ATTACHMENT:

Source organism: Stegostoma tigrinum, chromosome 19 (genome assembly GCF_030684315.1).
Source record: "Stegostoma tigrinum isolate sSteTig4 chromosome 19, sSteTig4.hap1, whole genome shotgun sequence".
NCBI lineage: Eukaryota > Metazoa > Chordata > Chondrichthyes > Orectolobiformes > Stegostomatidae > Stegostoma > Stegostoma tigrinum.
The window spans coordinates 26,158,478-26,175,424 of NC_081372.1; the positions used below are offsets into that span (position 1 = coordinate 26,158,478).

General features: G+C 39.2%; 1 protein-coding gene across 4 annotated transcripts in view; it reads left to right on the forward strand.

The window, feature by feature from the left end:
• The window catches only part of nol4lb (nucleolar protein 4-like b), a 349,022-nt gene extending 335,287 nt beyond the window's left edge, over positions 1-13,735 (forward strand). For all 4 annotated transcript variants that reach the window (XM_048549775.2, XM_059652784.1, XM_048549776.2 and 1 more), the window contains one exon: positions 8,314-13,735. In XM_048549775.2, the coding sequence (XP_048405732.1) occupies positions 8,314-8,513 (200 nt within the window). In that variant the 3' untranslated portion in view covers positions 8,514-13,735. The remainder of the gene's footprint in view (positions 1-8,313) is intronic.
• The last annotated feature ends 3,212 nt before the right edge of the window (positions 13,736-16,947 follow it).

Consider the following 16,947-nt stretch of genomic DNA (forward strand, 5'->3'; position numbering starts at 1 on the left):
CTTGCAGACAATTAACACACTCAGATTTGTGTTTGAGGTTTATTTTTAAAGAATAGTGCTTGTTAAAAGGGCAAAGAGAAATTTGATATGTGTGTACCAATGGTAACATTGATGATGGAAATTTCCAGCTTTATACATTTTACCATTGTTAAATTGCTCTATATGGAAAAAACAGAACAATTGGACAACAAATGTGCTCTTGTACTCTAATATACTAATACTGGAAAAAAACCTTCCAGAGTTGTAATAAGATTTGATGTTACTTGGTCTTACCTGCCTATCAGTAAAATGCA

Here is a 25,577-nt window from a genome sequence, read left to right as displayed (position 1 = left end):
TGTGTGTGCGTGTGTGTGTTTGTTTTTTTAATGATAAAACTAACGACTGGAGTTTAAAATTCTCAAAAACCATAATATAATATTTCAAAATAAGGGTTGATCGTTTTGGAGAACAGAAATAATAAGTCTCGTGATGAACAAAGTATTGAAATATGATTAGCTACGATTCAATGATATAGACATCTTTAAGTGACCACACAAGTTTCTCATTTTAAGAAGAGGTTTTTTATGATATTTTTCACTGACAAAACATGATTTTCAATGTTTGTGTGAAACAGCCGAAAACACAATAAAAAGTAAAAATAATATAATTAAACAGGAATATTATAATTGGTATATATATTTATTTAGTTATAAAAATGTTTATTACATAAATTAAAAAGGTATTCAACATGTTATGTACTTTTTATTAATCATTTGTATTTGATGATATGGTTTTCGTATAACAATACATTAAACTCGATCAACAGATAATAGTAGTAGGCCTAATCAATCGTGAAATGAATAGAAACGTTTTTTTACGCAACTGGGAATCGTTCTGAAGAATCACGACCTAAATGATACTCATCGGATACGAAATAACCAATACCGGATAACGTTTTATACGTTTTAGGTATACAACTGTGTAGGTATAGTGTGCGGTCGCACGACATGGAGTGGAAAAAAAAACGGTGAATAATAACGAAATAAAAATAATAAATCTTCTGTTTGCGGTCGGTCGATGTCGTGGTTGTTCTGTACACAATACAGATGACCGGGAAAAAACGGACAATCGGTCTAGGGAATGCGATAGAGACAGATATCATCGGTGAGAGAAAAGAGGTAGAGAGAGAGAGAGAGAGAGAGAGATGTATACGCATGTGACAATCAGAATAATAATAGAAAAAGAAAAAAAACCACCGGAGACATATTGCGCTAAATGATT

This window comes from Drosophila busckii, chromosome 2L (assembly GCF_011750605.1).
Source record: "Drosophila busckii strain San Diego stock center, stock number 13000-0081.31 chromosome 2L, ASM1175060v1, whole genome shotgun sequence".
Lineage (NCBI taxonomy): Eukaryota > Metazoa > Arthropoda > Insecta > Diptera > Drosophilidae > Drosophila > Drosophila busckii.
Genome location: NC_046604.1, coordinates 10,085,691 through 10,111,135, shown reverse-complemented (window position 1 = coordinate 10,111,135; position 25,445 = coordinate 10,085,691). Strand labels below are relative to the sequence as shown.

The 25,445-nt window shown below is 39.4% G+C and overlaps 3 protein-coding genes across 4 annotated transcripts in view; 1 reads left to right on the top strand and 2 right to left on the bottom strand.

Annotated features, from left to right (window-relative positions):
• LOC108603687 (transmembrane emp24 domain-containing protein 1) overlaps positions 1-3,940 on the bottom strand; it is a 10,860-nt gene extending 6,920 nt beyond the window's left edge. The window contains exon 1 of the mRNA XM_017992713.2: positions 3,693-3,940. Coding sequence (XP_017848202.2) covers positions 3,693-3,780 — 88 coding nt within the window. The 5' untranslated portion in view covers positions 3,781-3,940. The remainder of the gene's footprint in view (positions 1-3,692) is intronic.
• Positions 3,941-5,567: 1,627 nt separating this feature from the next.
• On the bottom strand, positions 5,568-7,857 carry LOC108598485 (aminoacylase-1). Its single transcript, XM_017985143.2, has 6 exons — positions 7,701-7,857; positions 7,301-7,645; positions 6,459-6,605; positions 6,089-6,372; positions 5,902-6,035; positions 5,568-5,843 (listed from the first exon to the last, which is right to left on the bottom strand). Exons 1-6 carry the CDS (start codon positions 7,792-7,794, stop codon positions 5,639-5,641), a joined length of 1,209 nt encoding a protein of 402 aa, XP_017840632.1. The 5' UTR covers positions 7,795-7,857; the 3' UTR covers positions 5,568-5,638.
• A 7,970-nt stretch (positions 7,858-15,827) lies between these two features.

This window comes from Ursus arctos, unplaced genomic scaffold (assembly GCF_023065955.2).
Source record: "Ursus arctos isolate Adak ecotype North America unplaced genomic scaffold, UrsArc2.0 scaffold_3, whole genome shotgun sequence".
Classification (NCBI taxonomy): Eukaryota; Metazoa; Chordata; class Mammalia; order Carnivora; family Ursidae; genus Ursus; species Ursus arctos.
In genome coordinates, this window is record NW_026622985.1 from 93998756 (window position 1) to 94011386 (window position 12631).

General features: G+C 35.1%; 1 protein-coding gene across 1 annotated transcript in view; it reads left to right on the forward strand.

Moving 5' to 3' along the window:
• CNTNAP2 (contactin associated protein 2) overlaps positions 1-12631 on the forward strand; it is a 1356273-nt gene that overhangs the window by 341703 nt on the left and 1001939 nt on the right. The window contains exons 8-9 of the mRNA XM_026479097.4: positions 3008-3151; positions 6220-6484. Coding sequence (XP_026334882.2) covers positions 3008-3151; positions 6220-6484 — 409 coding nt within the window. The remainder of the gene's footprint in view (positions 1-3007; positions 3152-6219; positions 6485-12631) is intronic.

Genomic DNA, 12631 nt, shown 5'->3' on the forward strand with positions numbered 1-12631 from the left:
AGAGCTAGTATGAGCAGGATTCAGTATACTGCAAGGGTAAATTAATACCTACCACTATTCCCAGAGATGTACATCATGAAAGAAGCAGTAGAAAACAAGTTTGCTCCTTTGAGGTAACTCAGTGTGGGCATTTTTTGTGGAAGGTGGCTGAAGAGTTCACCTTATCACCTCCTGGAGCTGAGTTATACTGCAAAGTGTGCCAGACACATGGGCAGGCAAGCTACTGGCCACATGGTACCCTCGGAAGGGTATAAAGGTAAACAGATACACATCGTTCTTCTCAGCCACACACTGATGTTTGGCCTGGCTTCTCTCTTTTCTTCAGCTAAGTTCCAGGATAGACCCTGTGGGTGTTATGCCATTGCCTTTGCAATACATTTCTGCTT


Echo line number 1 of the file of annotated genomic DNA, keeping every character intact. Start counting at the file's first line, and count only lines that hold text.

Source organism: Stegostoma tigrinum, chromosome 19 (genome assembly GCF_030684315.1).